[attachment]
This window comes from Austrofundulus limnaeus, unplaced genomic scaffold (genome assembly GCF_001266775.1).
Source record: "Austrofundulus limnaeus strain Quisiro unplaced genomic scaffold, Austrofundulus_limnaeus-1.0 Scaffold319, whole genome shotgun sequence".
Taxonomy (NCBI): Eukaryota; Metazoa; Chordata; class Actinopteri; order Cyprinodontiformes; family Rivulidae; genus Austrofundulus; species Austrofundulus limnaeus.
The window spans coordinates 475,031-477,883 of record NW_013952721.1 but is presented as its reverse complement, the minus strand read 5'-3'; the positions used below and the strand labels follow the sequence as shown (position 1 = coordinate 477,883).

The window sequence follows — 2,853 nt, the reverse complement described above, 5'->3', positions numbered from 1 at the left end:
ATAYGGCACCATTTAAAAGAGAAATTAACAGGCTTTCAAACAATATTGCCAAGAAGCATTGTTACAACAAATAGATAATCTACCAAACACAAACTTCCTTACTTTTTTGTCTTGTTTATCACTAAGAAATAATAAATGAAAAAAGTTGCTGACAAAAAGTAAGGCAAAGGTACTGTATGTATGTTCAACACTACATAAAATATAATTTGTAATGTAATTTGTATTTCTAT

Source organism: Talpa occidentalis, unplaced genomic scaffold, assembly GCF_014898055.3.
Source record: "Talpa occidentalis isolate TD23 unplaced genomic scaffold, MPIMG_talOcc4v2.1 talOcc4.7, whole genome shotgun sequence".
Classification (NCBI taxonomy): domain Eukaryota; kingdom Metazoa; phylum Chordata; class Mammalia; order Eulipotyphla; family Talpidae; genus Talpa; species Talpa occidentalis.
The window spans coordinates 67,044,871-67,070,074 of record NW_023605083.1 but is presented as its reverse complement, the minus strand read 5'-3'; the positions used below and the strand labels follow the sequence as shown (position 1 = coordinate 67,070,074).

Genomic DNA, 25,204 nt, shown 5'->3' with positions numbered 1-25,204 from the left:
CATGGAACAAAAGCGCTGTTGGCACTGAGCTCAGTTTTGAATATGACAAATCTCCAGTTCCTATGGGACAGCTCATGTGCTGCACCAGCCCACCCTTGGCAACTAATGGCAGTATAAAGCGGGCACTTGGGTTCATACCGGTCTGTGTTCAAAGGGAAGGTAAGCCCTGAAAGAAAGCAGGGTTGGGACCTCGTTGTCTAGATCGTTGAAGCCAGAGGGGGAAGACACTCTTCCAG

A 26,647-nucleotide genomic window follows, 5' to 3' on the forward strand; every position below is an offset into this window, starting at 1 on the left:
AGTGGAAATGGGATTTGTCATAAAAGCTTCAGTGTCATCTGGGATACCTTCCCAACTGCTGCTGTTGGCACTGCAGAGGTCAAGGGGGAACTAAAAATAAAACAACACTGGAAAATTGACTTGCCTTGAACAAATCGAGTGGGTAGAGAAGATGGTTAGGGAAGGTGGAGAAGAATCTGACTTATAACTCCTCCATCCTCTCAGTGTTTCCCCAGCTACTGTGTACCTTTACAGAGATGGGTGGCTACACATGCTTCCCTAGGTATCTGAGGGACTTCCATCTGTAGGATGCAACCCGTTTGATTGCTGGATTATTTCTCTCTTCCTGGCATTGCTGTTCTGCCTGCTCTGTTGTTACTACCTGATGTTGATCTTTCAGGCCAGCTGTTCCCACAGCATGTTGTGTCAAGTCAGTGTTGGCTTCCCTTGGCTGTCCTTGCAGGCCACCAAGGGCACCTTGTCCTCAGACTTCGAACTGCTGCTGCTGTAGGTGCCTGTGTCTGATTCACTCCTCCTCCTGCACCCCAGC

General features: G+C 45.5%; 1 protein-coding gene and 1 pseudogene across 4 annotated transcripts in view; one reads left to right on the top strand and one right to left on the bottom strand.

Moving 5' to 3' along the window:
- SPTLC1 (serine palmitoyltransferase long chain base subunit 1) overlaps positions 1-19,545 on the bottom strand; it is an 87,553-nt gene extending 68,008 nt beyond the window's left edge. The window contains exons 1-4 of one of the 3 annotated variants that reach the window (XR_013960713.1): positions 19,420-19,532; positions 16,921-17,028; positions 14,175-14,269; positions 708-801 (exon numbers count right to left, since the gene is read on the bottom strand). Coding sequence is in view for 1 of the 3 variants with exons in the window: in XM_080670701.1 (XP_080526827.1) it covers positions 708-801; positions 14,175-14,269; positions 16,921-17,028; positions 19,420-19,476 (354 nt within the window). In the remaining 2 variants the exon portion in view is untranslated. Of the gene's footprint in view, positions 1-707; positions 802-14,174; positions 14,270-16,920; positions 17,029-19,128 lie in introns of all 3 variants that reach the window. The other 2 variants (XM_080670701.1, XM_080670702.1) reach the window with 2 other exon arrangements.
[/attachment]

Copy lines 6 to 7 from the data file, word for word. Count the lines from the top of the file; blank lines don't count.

ATAYGGCACCATTTAAAAGAGAAATTAACAGGCTTTCAAACAATATTGCCAAGAAGCATTGTTACAACAAATAGATAATCTACCAAACACAAACTTCCTTACTTTTTTGTCTTGTTTATCACTAAGAAATAATAAATGAAAAAAGTTGCTGACAAAAAGTAAGGCAAAGGTACTGTATGTATGTTCAACACTACATAAAATATAATTTGTAATGTAATTTGTATTTCTAT

Source organism: Talpa occidentalis, unplaced genomic scaffold, assembly GCF_014898055.3.